In this session, you will learn:
– A review of how to purchase tickets
– How to board RTD buses & trains
– How to use RTD bike racks
– Fare inspections
– Bus & train safety

Please register for this event by clicking on the website URL below.

Travel Training: RTD ‘LiVE’ – How to Use

Join Mile High Connects & RTD to learn how to use your discount LiVE card once you have been approved for the program and your card has been mailed to you. This is the fourth training of six in a series.

In this session, you will learn:
– What the LiVE discount program is
– What to expect once you have submitted your LiVE application
– What you do once you receive the LiVE card & how to use
– How to replace your LiVE card

Please register for this event by clicking on the website URL below.

Travel Training: RTD ‘LiVE’ – How to Apply

Join Mile High Connects & Denver Human Services to learn more about RTD’s income-eligible discount program, LiVE. David Taylor of DHS will walk us through how to know if you’re eligible for LiVE, what documentation you need to apply, and how to complete the application process. This is the third training of six in a series.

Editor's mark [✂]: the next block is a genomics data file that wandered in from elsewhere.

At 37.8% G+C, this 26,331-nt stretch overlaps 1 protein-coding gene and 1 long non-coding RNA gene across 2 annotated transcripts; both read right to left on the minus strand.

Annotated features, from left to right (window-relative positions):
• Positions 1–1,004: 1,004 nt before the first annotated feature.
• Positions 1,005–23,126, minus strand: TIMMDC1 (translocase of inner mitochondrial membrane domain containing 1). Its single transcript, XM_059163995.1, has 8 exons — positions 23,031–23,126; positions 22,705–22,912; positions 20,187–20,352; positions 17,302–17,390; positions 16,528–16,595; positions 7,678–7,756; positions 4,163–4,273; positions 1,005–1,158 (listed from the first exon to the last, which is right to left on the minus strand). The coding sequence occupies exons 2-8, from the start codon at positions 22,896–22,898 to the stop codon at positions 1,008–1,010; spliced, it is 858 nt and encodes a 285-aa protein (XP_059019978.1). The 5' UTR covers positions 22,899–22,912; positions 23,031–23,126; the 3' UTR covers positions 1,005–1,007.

In this session, you will learn:
– What the LiVE discount program is
– LiVE Eligibility
– LiVE Application Requirements
– How to Apply for LiVE

Please register for this event by clicking on the website URL below.

Travel Training: RTD Fares and Ticketing

Join Mile High Connects & DRMAC to learn about how to get around the Denver Metro area safely, knowledgably, and affordably. Latoya Prante will walk us through the various ways to get around, and how to plan your trips. This is the second training of six in a series.

In this session, you will learn:
– Fares, fare zones and costs
– RTD discount programs
– How to purchase tickets
– How to use the RTD ticketing app

Please register by clicking on the website URL below.